On This MLK Day, Some Thoughts About Black Immigrants

This is the day we honor Dr. Martin Luther King, the man who died leading a movement to achieve equality for black Americans. It is trite but true to say we are all the descendants of immigrants. Some of my father’s ancestors were Scotch-Irish. They were poor but industrious. Like a lot of immigrant groups, they weren’t particularly welcome when they arrived.

Recently there has been discussion about the role of black immigrants in today’s America. What do they have to contribute? What many of us don’t realize is that among all black immigrants, 32% have some attained some college education or an associates degree. Among native-born Americans, the number is 31%. 45% of African immigrants over 25 have 4-year degrees.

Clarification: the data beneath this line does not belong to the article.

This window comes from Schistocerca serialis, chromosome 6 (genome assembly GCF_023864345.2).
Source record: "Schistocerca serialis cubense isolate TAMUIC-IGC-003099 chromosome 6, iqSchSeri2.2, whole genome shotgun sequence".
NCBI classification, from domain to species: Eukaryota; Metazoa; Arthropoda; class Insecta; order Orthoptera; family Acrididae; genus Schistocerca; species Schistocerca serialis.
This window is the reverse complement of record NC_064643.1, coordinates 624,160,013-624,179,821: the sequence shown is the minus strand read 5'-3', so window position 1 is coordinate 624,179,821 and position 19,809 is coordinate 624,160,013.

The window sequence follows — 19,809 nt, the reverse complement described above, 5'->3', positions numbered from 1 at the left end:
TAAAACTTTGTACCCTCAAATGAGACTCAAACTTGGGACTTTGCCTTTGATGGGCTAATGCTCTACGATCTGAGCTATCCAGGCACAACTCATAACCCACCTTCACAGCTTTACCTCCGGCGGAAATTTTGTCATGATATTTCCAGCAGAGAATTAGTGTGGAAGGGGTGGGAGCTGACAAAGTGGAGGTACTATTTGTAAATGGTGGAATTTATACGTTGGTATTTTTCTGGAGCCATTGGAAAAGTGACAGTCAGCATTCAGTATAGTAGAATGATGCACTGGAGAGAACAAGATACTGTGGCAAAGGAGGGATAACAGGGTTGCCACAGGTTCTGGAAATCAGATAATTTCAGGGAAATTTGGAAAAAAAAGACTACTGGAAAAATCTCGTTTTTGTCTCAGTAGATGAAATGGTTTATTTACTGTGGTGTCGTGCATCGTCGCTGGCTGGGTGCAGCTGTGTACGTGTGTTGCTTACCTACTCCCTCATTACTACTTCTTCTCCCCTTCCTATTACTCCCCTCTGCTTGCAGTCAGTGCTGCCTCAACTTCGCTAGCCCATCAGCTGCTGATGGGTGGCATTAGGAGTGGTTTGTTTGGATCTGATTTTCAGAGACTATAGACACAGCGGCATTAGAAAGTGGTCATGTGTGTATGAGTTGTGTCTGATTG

It’s perhaps a good day to remember Private Emmanuel Mensah, an immigrant from Ghana who chose to serve this country because of his profound belief it its principles. Private Mensah died a hero just a few days after Christmas, not in combat, but saving people from a burning building. He was visiting the Bronx when the deadliest fire in recent history erupted; he ran into the building several times and carried people out. The final time, he did not emerge. Although 12 people were lost, Private Mensah saved four lives.

From the beginning, this country has been a magnet for visionaries – people who could imagine a better life for themselves and their families, and were brave enough to risk everything to come here and work for it. Visionaries, and heroes, come in all colors.

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